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UK Travel Guide

When you check out the relative size of Britain on any honest map it’s kind of hard to imagine how this tiny island once took over most of the known world. Not only that but the musicians, writers and general influence exerted on world culture seems pretty disproportionate to what you’d expect from a place this small.

One theory is that the cold countries always take over the world because it’s so miserable to just stay at home. Whether the British were sacking Jerusalem or bleeding the colonies in India to death, anywhere was better than trying to get a tan in an British summer.

A more expensive country you’ll only find if you head into Scandinavia. A pint of beer is around $5-6 and just taking buses and trains around the country can leave you broke inside a week. On the other hand it’s a great place to go and make money.

The country gets poorer and cheaper as you head into north England and Scotland, traditionally the industrial backbone with factories, mines and steelworks turning the air black. Times are changing of course but still there’s a feeling that those down south are a bit soft while the northerners are loud and uncouth.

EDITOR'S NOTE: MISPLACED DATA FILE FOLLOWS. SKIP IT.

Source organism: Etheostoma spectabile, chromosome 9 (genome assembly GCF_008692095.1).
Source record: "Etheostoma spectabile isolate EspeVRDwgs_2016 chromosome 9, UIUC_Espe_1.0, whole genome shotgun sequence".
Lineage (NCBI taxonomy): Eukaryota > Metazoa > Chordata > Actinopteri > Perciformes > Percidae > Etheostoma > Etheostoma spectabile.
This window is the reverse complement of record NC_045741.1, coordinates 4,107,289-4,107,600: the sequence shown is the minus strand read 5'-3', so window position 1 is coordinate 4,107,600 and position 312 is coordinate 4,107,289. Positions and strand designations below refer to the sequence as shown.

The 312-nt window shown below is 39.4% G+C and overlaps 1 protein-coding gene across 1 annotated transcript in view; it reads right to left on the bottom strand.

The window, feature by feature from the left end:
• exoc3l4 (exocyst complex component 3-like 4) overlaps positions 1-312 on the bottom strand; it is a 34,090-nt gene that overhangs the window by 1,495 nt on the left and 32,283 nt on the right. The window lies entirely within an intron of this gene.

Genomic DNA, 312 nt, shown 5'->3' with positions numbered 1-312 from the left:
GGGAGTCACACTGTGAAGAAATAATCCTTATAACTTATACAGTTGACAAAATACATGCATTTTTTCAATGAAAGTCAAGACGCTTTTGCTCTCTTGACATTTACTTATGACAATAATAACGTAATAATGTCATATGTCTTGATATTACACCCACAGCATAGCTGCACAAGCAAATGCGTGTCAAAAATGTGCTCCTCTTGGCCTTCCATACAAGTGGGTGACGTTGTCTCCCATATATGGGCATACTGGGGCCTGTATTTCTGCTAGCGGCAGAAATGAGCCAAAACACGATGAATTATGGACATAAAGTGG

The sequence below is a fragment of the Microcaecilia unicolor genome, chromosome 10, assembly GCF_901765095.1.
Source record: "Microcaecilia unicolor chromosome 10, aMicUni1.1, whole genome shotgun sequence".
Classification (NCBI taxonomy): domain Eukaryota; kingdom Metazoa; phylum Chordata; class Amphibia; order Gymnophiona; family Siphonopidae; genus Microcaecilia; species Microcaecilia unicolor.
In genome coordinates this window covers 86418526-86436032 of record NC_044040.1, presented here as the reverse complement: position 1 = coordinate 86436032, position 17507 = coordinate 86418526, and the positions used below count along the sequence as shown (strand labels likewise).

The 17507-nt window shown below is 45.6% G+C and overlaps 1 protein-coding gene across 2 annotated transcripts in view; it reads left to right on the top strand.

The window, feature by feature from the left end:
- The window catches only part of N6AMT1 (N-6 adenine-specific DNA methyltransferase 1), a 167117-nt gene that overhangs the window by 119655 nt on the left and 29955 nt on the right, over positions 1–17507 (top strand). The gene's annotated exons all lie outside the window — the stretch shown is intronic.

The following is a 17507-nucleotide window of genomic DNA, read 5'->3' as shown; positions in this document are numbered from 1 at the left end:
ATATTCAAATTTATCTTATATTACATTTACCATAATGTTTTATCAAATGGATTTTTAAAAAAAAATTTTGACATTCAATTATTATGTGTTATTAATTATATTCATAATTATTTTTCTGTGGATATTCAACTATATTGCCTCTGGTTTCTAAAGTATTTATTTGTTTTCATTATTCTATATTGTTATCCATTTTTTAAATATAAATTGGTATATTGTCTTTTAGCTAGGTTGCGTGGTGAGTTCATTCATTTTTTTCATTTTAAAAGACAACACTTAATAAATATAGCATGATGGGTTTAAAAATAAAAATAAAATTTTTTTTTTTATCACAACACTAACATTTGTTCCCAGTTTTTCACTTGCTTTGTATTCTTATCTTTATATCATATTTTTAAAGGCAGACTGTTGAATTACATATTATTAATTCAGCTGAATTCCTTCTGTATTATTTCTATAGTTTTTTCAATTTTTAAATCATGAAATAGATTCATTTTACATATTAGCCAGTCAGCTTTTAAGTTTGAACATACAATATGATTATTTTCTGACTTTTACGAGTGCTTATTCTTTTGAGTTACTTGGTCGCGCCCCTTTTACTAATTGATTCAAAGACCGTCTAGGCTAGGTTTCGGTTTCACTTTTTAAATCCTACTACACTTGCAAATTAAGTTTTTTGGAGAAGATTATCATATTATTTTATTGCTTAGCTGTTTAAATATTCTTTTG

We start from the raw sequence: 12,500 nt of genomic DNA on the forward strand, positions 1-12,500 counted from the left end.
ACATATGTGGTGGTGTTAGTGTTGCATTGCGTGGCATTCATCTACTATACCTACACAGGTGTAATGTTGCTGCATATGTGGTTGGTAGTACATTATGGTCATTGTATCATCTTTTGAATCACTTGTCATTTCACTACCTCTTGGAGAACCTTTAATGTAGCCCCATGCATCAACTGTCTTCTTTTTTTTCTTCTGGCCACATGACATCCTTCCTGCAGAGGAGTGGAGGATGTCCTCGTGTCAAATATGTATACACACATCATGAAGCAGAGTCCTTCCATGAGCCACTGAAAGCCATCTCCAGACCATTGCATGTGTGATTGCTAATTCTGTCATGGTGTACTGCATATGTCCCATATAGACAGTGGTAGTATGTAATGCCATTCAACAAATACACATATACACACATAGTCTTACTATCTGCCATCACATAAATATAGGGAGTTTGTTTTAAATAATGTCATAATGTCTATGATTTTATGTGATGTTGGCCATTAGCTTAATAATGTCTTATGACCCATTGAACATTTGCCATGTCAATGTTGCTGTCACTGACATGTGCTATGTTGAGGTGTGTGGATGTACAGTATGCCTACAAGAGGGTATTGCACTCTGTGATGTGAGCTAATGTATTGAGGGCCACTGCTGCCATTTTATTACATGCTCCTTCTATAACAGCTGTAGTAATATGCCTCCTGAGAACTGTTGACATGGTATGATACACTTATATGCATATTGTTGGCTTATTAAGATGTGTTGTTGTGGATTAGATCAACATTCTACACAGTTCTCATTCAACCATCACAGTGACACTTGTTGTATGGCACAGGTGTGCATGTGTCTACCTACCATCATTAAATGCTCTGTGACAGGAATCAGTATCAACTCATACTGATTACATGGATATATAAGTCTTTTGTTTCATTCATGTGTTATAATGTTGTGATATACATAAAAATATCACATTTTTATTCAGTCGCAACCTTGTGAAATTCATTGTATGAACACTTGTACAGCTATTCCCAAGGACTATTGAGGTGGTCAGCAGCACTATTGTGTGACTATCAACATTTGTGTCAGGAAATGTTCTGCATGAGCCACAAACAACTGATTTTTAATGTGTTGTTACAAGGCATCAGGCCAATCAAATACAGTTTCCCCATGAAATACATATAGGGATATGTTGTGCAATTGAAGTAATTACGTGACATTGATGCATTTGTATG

The weather is famously awful most of the year round though long summer evenings and sunny autumn days have their charms. Especially as you head north, the sky can stay so grey for days on end that it’s hard to find motivation to get out of bed in the morning.

Britain is the collective name for the union of England, Wales and Scotland, though everyone living there feels these are very separate countries indeed. ‘Great’ Britian refers to the inclusion of Northern Island in the economic union but that’s really a stretch of the imagination. Each of the countries has their own language and a revival in nationalism means that there are even people who speak it.

Britain was once a force to be feared through the globe. WIth the sheer power of audacity (‘move aside, now, British Empire, don’t you know, tea at 4 o’clock) and the policy of divide-and-rule, Britain grew rich at the expense of its many colonies. As an inverse result of this immigrants from those colonies now make up a substantial part of the population. Indians, Pakistanis and Jamacians are the majority in many places and the upshot of this is that it’s finally possible to eat well in Britain.